Observations About the 2022 Mid-Term Elections
As a person who majored in political science and has been engaged actively in public
The recent tragic suicide of Dave Duerson, a great professional football player, who made a conscious decision to end his life in a way that enabled his brain to be donated to Boston University’s Center for Chronic Traumatic Encephalopathy, reminds us of a profound truth about our nation’s health care crisis: we have to address the root causes of unhealthy and destructive behaviors before we can change the behaviors.
The assumptions underlying many of our health care policies are that people are most motivated to do what is healthy for them and their families, and if we could only get them good information, and good and affordable care, they would do the right things. Unfortunately, the reality is much more complex.
As the Duerson case, as well as many other cases involving athletes, show, many athletes deliberately engage in unhealthy and dangerous activities because they value the experience, and, to some degree, the money that comes to them from playing a sport at an elite level. By the way, I do not think money is the prime motivator. Otherwise, why would scholastic and college athletes engage in the same destructive behaviors as their professional counterparts? Also, if we go back several decades in any professional sport, the financial rewards for professional athletes were not that great, but they still played violent sports.
What struck me in a TV interview with Duerson’s wife and son was the comment by his son that Duerson had died because he played a sport he loved and experienced one of the highest accomplishments an athlete can have: being part of a world championship team. If we were to turn the clock back to the beginning of Duerson’s career and tell him that playing professional football would so damage his brain that he might commit suicide by age 50, it is unclear whether he would have made a different decision.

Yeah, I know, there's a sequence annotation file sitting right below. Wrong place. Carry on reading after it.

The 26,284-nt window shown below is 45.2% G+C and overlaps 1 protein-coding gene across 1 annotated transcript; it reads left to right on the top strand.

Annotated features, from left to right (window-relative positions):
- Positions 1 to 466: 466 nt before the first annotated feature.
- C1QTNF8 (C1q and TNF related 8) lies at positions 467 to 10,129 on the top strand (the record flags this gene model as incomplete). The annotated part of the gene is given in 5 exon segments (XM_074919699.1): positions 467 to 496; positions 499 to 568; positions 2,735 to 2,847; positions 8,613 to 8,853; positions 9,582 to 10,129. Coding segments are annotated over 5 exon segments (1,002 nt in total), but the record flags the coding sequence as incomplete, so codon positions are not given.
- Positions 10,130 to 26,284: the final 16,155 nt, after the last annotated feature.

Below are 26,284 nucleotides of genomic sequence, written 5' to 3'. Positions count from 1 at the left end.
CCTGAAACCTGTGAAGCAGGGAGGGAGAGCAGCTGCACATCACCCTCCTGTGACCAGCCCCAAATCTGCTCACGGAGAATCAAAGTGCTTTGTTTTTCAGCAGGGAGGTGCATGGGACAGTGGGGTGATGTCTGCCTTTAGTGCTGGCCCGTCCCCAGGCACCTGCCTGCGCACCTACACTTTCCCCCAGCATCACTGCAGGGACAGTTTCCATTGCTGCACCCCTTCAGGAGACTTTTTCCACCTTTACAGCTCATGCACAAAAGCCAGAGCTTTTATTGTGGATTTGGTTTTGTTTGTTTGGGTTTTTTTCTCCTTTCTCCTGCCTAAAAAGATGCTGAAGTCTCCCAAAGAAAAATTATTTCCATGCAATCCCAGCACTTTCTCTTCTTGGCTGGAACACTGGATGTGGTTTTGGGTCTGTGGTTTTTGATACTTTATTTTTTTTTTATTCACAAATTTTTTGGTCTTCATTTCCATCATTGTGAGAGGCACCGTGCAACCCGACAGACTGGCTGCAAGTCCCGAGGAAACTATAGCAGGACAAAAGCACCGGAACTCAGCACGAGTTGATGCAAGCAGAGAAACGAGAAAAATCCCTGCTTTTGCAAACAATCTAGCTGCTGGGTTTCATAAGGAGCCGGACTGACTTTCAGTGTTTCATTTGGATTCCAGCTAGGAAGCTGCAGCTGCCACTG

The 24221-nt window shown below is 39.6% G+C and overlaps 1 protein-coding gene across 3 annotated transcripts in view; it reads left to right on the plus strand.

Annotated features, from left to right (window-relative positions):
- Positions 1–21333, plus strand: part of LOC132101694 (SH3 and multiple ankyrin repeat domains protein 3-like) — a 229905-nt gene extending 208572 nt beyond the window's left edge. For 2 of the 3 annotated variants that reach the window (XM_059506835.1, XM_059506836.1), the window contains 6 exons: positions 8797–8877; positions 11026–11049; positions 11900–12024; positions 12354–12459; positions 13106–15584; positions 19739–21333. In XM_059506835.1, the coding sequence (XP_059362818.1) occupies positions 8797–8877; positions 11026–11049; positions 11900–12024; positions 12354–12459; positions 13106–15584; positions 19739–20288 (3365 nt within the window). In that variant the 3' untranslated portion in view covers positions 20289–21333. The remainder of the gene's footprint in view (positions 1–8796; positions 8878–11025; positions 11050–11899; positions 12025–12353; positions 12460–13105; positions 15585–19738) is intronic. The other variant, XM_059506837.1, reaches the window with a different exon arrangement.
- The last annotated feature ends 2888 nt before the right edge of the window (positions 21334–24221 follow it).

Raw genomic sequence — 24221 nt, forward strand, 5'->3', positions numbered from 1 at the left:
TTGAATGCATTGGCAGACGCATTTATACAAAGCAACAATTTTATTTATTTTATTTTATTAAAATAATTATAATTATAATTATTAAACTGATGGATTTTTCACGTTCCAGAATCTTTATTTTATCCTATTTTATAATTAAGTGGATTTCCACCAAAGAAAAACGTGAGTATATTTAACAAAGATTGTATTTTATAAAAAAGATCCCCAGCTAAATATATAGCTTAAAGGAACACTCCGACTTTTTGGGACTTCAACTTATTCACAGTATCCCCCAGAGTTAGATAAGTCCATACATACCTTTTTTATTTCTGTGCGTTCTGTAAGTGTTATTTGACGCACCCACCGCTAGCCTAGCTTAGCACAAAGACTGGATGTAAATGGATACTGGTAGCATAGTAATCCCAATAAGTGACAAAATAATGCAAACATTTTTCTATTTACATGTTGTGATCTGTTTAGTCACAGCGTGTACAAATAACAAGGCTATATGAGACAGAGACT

Similarly, many athletes become heavy users of performance-enhancing substances, despite strong evidence that those substances eventually destroy their health, because they believe that the substances will give them a competitive advantage, or, at worst, allow them to stay even others also using performance-enhancing substances. The only thing that has changed in the last several decades has been the substance of choice, but the propensity for many athletes to seek out an extra edge has not.
In the rest of the population, we have found that every person has life goals and priorities, of which health is a contributor or an inhibitor. People cannot relate to “optimal health.” They can only relate to the benefits optimal health brings to them, or the problems that less-than-optimal health creates for them. Why does this matter?
If we are to use the many tools available to us to make people healthier and reduce our society’s runaway health care costs, we need to tap the more fundamental behavioral motivations that drive their health decisions:
What does all this mean?
As I have learned more about Dossia, the personal health record platform, that we offer through the Dossia Service Corporation, it has become clearer that, while we can be successful in empowering individuals to manage health and health care to a degree by providing information and insight, there need to be other motivators, such as financial incentives, recognition from winning games and contests, and the ability to engage in more life activities. We can offer Dossia as a standalone data repository, but its greater value derives from its integration with broader life goals to which optimal health contributes.